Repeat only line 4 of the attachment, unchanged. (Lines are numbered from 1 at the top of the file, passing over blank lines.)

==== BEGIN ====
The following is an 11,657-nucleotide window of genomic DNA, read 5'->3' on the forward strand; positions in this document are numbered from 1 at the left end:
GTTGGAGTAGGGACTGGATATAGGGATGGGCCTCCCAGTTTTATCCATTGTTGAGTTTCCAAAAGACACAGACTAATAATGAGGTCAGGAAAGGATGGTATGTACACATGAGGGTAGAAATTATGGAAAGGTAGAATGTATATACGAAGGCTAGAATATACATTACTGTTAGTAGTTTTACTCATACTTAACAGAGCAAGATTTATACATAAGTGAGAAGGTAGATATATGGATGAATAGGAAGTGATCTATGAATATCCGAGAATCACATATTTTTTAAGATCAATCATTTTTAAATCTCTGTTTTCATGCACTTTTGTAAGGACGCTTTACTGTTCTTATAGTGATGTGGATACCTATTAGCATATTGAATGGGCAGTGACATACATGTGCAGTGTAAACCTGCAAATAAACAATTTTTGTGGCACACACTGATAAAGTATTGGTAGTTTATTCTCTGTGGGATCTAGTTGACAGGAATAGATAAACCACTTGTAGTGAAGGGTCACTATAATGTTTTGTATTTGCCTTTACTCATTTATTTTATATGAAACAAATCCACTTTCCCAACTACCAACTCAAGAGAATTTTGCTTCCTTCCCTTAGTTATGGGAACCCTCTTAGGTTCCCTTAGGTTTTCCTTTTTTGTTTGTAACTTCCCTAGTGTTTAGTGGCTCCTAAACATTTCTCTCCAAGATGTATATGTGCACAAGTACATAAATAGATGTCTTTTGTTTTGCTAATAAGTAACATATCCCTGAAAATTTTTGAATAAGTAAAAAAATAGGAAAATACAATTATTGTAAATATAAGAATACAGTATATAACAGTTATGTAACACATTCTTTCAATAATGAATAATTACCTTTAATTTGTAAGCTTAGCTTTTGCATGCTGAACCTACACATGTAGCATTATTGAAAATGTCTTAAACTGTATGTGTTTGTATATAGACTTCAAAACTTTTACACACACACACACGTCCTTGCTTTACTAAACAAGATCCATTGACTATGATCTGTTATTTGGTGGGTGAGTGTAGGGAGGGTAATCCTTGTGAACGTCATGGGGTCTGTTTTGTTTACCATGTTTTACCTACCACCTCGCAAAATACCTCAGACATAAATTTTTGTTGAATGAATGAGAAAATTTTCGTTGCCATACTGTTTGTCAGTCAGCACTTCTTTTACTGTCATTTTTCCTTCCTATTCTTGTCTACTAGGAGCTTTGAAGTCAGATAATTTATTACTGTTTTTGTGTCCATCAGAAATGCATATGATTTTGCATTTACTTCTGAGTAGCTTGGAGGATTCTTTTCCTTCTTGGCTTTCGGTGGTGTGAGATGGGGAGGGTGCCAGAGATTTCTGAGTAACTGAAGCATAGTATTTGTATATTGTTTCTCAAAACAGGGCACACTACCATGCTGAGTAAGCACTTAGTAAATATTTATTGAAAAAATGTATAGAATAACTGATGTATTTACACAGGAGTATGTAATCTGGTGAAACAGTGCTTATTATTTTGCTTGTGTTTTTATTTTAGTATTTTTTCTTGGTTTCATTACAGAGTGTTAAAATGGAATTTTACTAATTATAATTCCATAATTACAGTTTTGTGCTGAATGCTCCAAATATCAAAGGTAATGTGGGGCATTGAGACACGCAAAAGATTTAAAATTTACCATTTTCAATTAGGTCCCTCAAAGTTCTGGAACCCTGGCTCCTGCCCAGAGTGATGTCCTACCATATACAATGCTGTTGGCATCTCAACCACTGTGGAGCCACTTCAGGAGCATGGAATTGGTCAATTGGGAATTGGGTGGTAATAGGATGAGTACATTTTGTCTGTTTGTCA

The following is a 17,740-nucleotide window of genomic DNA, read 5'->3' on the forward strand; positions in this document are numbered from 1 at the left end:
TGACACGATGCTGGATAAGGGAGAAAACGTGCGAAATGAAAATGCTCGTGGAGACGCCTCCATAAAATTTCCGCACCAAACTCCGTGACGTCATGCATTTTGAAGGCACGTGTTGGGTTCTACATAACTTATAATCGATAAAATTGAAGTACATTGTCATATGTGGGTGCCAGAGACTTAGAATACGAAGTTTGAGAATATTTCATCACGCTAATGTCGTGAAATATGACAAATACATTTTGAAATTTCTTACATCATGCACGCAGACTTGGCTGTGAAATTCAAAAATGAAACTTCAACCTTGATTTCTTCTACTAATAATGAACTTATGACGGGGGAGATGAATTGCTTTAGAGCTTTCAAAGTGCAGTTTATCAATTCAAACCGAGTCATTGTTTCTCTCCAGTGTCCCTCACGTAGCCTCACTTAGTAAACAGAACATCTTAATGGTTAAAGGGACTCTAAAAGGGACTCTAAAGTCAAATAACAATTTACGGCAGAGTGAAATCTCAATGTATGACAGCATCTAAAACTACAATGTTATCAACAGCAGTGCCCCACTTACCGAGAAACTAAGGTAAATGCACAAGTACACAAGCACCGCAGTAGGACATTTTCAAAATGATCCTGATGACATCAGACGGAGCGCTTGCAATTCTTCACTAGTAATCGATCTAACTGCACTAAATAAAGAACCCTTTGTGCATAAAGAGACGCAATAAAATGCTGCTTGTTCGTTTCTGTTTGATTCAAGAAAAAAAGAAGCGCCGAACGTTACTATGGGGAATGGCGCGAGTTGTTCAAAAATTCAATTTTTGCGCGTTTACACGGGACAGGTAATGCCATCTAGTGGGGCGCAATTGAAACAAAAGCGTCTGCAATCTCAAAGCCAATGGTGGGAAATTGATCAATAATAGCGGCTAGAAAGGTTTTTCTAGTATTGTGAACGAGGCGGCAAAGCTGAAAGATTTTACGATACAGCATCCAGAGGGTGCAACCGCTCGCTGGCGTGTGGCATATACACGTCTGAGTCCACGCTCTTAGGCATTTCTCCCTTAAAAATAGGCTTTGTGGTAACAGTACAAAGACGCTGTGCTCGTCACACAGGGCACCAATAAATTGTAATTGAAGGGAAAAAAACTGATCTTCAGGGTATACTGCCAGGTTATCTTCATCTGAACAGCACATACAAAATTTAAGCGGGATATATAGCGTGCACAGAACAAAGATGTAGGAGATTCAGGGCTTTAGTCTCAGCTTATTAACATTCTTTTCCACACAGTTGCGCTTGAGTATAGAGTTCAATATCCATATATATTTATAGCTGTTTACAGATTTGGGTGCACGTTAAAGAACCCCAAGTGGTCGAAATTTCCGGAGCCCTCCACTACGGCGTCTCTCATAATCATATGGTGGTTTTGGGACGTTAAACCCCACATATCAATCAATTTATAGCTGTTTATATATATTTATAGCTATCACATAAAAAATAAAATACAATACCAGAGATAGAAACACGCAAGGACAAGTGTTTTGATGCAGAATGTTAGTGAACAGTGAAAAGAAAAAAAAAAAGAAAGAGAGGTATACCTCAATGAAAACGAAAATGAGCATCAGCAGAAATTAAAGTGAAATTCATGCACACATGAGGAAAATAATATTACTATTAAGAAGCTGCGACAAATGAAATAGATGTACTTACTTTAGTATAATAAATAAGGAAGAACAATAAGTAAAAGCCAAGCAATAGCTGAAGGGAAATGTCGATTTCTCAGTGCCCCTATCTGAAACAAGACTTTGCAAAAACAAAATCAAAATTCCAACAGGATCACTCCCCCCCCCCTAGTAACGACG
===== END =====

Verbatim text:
TGACACGATGCTGGATAAGGGAGAAAACGTGCGAAATGAAAATGCTCGTGGAGACGCCTCCATAAAATTTCCGCACCAAACTCCGTGACGTCATGCATTTTGAAGGCACGTGTTGGGTTCTACATAACTTATAATCGATAAAATTGAAGTACATTGTCATATGTGGGTGCCAGAGACTTAGAATACGAAGTTTGAGAATATTTCATCACGCTAATGTCGTGAAATATGACAAATACATTTTGAAATTTCTTACATCATGCACGCAGACTTGGCTGTGAAATTCAAAAATGAAACTTCAACCTTGATTTCTTCTACTAATAATGAACTTATGACGGGGGAGATGAATTGCTTTAGAGCTTTCAAAGTGCAGTTTATCAATTCAAACCGAGTCATTGTTTCTCTCCAGTGTCCCTCACGTAGCCTCACTTAGTAAACAGAACATCTTAATGGTTAAAGGGACTCTAAAAGGGACTCTAAAGTCAAATAACAATTTACGGCAGAGTGAAATCTCAATGTATGACAGCATCTAAAACTACAATGTTATCAACAGCAGTGCCCCACTTACCGAGAAACTAAGGTAAATGCACAAGTACACAAGCACCGCAGTAGGACATTTTCAAAATGATCCTGATGACATCAGACGGAGCGCTTGCAATTCTTCACTAGTAATCGATCTAACTGCACTAAATAAAGAACCCTTTGTGCATAAAGAGACGCAATAAAATGCTGCTTGTTCGTTTCTGTTTGATTCAAGAAAAAAAGAAGCGCCGAACGTTACTATGGGGAATGGCGCGAGTTGTTCAAAAATTCAATTTTTGCGCGTTTACACGGGACAGGTAATGCCATCTAGTGGGGCGCAATTGAAACAAAAGCGTCTGCAATCTCAAAGCCAATGGTGGGAAATTGATCAATAATAGCGGCTAGAAAGGTTTTTCTAGTATTGTGAACGAGGCGGCAAAGCTGAAAGATTTTACGATACAGCATCCAGAGGGTGCAACCGCTCGCTGGCGTGTGGCATATACACGTCTGAGTCCACGCTCTTAGGCATTTCTCCCTTAAAAATAGGCTTTGTGGTAACAGTACAAAGACGCTGTGCTCGTCACACAGGGCACCAATAAATTGTAATTGAAGGGAAAAAAACTGATCTTCAGGGTATACTGCCAGGTTATCTTCATCTGAACAGCACATACAAAATTTAAGCGGGATATATAGCGTGCACAGAACAAAGATGTAGGAGATTCAGGGCTTTAGTCTCAGCTTATTAACATTCTTTTCCACACAGTTGCGCTTGAGTATAGAGTTCAATATCCATATATATTTATAGCTGTTTACAGATTTGGGTGCACGTTAAAGAACCCCAAGTGGTCGAAATTTCCGGAGCCCTCCACTACGGCGTCTCTCATAATCATATGGTGGTTTTGGGACGTTAAACCCCACATATCAATCAATTTATAGCTGTTTATATATATTTATAGCTATCACATAAAAAATAAAATACAATACCAGAGATAGAAACACGCAAGGACAAGTGTTTTGATGCAGAATGTTAGTGAACAGTGAAAAGAAAAAAAAAAAGAAAGAGAGGTATACCTCAATGAAAACGAAAATGAGCATCAGCAGAAATTAAAGTGAAATTCATGCACACATGAGGAAAATAATATTACTATTAAGAAGCTGCGACAAATGAAATAGATGTACTTACTTTAGTATAATAAATAAGGAAGAACAATAAGTAAAAGCCAAGCAATAGCTGAAGGGAAATGTCGATTTCTCAGTGCCCCTATCTGAAACAAGACTTTGCAAAAACAAAATCAAAATTCCAACAGGATCACTCCCCCCCCCCTAGTAACGACG